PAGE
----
14 minute moderated caucus: Each Power will give a 2 minute speech about their plan of action.
20 minute unmoderated caucus: Each Power will have the ability to form alliances or deals with other Powers.
5 minute Order Writing Session: Delegates must write their proposed troop movements and called orders on paper to be passed to the chair. During this session talking is prohibited.
Movement Session: Your committee chairs will read out the orders and move the pieces on the board accordingly.
These rounds (6 month periods titled Spring and Fall) will be repeated until one Power dominates the continent of Europe or until time runs out.
Another 14 minute moderated caucus will occur between each round after orders are turned in.
Goal: The object of the game is to gain control of 18 supply houses which is considered a significant amount of power and dominance over the continent of Europe. The winner of the game is not guaranteed the Best Delegate Award. Good luck! POSITION PAPER CHANGES Because position papers should be relevant to their respective committees, here are some changes to the position paper that you must follow. These questions should help you to possibly develop your strategy, but they will also require you to be somewhat familiar with the rules before the conference, although we will still begin with a summary of the rules and walkthrough of procedures at the beginning of committee. Full rules for the game can be found here: (https://www.wizards.com/avalonhill/rules/diplomacy.pdf)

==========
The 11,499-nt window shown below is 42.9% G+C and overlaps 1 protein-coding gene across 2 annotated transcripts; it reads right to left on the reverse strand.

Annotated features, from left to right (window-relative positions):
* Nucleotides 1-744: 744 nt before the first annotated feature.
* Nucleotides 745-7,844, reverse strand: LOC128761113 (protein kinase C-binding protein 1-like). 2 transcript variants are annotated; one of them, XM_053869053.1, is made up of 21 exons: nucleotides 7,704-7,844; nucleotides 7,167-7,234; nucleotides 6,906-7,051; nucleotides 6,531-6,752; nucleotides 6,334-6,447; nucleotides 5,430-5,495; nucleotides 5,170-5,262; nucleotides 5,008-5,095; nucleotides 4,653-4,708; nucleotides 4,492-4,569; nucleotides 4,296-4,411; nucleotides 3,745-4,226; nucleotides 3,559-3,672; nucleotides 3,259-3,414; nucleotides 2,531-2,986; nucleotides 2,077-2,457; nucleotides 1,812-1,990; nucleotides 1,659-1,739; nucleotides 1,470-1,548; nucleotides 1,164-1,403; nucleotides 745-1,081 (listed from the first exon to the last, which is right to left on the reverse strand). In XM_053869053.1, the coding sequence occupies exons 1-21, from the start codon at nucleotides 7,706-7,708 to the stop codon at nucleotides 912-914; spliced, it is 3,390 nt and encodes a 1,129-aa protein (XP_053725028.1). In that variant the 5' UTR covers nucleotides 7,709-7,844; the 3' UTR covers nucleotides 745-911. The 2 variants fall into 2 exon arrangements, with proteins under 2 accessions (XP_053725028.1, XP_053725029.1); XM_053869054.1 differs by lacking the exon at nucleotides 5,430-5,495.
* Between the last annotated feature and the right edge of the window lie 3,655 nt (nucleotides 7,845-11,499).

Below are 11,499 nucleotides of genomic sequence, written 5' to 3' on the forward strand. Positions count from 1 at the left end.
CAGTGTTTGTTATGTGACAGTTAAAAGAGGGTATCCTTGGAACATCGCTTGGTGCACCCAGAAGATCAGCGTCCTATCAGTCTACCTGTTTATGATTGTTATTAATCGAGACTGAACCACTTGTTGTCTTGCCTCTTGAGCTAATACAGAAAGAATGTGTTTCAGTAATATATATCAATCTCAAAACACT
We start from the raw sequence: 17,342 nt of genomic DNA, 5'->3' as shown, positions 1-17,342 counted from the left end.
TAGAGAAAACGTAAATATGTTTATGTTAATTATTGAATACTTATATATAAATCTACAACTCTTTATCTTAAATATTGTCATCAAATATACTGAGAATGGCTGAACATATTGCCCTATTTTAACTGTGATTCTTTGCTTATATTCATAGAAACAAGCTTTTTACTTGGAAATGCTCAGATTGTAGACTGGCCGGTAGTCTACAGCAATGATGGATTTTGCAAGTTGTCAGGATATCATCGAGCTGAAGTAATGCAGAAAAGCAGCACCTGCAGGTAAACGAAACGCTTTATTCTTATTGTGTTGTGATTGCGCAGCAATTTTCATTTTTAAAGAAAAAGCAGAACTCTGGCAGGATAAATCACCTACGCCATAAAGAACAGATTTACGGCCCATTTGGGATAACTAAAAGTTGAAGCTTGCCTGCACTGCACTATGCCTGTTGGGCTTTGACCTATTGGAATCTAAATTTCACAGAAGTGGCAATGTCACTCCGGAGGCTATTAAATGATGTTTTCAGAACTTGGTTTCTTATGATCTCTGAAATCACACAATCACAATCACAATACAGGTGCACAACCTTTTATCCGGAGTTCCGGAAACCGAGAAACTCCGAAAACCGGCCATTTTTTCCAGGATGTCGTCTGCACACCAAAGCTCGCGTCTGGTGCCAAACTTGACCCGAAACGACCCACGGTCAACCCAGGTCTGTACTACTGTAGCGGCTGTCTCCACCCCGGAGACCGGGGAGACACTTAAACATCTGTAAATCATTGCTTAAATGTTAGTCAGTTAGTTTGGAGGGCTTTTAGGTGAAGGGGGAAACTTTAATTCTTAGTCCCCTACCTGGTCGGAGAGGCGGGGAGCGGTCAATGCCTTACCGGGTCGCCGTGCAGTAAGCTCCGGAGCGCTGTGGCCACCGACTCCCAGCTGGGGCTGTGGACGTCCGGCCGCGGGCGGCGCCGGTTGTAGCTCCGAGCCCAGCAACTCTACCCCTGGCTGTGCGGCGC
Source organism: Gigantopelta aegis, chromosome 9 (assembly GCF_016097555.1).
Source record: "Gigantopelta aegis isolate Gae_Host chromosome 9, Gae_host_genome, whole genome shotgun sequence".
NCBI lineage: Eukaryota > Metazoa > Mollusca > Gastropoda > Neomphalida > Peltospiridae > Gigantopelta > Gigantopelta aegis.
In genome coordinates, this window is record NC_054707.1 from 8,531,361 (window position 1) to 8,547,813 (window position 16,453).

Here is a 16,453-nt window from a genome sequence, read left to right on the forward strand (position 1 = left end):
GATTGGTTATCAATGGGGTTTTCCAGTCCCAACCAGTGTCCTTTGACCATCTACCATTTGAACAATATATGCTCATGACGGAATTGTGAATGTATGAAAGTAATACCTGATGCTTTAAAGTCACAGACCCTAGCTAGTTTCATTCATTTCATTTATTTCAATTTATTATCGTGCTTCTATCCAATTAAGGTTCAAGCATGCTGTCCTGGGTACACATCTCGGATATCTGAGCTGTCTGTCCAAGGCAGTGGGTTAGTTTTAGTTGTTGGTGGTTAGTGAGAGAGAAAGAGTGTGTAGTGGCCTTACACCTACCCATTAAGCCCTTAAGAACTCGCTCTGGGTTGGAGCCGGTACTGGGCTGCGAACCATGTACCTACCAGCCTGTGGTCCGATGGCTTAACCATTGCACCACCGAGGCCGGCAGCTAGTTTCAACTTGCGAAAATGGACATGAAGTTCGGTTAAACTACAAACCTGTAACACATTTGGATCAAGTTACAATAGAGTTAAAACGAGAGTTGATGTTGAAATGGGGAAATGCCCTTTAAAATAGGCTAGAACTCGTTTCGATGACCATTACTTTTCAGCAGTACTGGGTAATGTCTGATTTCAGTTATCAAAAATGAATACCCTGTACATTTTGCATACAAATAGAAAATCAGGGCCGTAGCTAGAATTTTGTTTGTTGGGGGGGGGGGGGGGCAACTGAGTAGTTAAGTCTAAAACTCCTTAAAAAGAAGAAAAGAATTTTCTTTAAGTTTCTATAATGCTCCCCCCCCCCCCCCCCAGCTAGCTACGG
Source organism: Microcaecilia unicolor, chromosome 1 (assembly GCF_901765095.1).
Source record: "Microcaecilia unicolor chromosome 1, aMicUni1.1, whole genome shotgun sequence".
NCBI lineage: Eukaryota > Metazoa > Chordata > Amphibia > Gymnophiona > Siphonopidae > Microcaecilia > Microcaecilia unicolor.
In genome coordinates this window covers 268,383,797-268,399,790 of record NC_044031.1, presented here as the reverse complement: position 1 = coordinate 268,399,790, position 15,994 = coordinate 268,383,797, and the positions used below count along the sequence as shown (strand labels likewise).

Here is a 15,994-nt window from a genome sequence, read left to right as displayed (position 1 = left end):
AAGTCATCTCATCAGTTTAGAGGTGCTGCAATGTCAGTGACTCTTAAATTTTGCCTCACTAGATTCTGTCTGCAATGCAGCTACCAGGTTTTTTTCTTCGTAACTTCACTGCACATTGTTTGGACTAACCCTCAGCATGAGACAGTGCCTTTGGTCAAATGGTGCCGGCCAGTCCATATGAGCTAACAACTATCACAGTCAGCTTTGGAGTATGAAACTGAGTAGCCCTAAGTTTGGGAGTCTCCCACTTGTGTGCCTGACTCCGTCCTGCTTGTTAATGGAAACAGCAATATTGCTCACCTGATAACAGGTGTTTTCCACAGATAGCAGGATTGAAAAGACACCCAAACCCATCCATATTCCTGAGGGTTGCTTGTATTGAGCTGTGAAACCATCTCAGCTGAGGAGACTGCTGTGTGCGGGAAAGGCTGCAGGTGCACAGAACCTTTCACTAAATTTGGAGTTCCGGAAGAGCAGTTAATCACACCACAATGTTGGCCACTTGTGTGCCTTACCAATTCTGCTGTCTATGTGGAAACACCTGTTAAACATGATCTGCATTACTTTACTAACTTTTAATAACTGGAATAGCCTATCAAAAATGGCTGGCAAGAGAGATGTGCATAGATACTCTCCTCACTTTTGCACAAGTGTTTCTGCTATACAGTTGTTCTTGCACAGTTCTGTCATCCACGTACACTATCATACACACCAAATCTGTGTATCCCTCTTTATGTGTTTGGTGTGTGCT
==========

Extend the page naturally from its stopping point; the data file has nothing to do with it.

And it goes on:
For the Country Profile, please fill it out according to the modern-day version (or modern-day equivalent) of the country you are representing. Instead of Background, please answer the following in your position paper: What is your country’s greatest strength(s) in the game? Examples include: Land dominance, water dominance, proximity to many unclaimed supply centers, good position to attack other countries, many choke points, relative isolation and protection, etc. Please also explain why these are strengths to your country and explain how you plan to use them to your advantage. Instead of Country Policy and UN Involvement, please answer the following in your position paper: What control points are good places for your country to control by the 1st fall? How do you plan to move your troops during the first two turns to effectively maximize your strategic advantage? Try to utilize all your troops, and although controlling supply centers does grant more troops, some non-supply center countries may also provide a strategic advantage and give you leverage against your opponents in negotiations. Instead of Possible Solutions, please answer the following in your position paper: What countries would be the most important for your country to negotiate with? Describe any plans that you may have in caucusing with other countries. (Remember: Just because you say something in caucus does not mean you have to stay true to it. Backstabbing, lying, eavesdropping, and secrecy are all parts of the game.)